19. Legisperitus says:

    Charles E. Flynn:
    I think you have the right idea in addressing prayers to the good and holy Bishop. Traditionally canonizations served as a confirmation of an existing cultus, and all things considered that seems a much healthier order to do things in.

  20. DMorgan says:

    From one old vet to another….I salute you Sir! And will continue to offer The Good Bishop and yourself in my prayers.

  21. Fr. Kelly says:

    Due to Diocesan obligations on this coming Tuesday, I will be unable to travel to Madison for His Excellency’s funeral, but I will offer Mass for the happy repose of his soul that morning at my parish, St. Wenceslaus in Bee, Nebraska.

  22. Josephus Corvus says:

    At least this time we have the opportunity to pray. I thought it was strange that (due to diabolical influences?) we were deprived of a couple days of prayer for his health. The event took place on Wednesday, but word did not get out until Friday. If the bishop requested privacy, that is one thing, but the excuse was Thanksgiving?

    dbf223 – I’m with you on that suggestion. “Bishop Z” has a nice ring to it.

  23. Josephus Corvus says:

    By the way, at what point does it become appropriate to pray TO Bishop Morlino? I realized that for saints to be canonized today in the normal process people would have had to be praying to them before they were acknowledged by the Church.

  24. Liz says:

    That was one of my first concerns when the bishop died…who will replace him? But then I had to chide myself. First, God knows best and His timing is perfect and, second, Bishop Morlino can do far more for us all in heaven than on earth. (And yes, I’m praying for his soul. I lit a candle for him this morning. Our priest said mass for his soul yesterday and my priest friend in Nigeria told me he would say a mass for him. I imagine there are dozens of masses being said for him by the FSSP priests. My son, a seminarian, told me that they announced it at the seminary shortly after he died and they prayed immediately for him. I think it’s neat to watch, that when the bishop did so much for the Church now people in the Church can do much for him by praying. Anyway, I was thinking this could be Bishop Morlino’s first miracle: a good and holy replacement. God can do anything! Prayers for you, Father. God bless you!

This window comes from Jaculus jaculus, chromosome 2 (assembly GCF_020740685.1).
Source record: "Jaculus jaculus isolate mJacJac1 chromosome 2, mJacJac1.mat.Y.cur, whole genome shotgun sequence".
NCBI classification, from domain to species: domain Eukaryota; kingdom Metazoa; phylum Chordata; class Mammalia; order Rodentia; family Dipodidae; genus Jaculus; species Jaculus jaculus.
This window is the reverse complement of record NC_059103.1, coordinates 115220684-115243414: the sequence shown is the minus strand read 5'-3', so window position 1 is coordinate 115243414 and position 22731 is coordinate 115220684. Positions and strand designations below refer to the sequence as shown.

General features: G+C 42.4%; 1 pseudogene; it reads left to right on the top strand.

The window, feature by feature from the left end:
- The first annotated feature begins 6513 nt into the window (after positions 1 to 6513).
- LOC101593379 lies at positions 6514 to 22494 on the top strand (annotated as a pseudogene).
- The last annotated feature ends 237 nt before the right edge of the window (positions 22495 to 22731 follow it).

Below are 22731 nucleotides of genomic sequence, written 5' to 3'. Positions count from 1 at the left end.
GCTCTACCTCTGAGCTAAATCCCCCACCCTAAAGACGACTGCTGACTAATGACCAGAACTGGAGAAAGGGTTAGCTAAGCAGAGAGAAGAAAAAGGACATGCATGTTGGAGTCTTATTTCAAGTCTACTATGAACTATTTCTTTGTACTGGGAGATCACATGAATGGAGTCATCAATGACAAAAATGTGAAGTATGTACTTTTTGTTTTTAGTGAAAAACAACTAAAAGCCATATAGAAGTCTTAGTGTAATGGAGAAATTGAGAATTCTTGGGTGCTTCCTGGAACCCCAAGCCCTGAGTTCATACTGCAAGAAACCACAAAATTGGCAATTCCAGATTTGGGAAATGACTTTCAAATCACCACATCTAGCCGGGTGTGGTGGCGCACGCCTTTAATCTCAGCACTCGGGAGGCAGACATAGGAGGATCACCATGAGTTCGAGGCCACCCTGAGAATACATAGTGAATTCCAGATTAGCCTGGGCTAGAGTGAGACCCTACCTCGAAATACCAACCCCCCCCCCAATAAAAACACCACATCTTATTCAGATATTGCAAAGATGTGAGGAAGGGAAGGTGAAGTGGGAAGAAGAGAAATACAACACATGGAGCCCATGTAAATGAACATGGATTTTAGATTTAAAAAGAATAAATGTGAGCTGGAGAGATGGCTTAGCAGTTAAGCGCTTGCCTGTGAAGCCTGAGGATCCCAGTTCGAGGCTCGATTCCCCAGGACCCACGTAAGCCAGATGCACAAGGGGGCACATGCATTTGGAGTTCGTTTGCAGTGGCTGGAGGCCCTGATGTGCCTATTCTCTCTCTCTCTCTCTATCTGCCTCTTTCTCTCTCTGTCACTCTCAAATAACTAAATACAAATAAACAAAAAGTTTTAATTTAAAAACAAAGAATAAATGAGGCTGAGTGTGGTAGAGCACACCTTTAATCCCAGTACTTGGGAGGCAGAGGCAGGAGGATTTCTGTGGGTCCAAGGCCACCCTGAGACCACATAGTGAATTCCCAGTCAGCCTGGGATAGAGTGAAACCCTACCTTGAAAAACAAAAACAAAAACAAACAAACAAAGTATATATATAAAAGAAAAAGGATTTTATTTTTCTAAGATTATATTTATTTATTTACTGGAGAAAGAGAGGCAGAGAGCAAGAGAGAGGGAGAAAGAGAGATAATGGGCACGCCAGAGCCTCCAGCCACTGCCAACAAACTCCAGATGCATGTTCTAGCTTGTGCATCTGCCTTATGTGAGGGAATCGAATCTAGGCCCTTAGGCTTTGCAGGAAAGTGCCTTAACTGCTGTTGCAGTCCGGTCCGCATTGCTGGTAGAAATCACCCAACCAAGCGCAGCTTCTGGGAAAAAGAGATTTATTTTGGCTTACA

25. Dimitri_Cavalli says:

    I scrolled through Fr. James Martin’s Twitter feed. He made no comments about Bishop Morlino’s passing.

    I find this interesting since Fr. Martin is quick to eulogize celebrities, pro-abortion politicians such as Ted Kennedy and Mario Cuomo, and left-wing activists such as the repulsive Christopher Hitchens who died.

    Has Fr. Martin made any other comments on Facebook or elsewhere?

    [The Jesuit in question is, I think, to “small-souled” to pray for a bishop who was once one of his brother Jesuits.]

  26. SanSan says:

    Amen Father!

    from another holy priest: “Do no get caught up in controversies between the “left” and the “right”, because the transformation of persons and situations comes only through prayer and suffering offered to God, which He makes use of to effect the changes that can only come by the work of his Spirit in the depths of human souls. This is the work He wants me to be engaged in, especially working with Our Lady to offer reparation. This takes a lot of recollection and focused attention, whereas allowing myself to get involved in various issues produces only agitation and dissipation, and the devil uses this to render my prayer fruitless. So I have to be faithful to my particular vocation in the Body of Christ.”

  27. SanSan says:

    There is an apostolate which I am joining locally, called the seven sisters.
    Have you heard of it?
    A person devotes a holy Hour to a particular priest and you commit to praying for that priest on a set day each week.
    You pray a holy Hour just for that priest/bishop and you do so in front of the Blessed Sacrament.

    Positive Action! God save all here.